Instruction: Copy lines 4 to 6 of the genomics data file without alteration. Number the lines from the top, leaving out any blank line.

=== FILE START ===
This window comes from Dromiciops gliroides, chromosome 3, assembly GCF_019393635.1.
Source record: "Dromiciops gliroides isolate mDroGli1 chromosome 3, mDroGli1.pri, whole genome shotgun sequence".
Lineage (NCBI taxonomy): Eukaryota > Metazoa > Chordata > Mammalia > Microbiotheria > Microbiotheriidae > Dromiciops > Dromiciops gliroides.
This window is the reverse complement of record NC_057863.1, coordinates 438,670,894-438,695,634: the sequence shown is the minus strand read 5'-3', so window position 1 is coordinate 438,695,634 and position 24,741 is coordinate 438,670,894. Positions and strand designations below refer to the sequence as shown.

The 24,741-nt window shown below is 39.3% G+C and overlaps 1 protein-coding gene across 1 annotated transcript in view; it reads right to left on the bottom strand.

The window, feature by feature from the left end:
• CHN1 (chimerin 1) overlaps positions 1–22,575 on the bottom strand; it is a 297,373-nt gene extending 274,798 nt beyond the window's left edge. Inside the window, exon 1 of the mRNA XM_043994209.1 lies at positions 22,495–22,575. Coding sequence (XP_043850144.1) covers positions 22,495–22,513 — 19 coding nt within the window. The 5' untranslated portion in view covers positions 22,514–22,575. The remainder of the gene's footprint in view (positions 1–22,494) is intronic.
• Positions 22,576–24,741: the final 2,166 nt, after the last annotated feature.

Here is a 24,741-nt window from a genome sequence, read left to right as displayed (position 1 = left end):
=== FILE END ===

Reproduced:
This window is the reverse complement of record NC_057863.1, coordinates 438,670,894-438,695,634: the sequence shown is the minus strand read 5'-3', so window position 1 is coordinate 438,695,634 and position 24,741 is coordinate 438,670,894. Positions and strand designations below refer to the sequence as shown.

The 24,741-nt window shown below is 39.3% G+C and overlaps 1 protein-coding gene across 1 annotated transcript in view; it reads right to left on the bottom strand.

The window, feature by feature from the left end: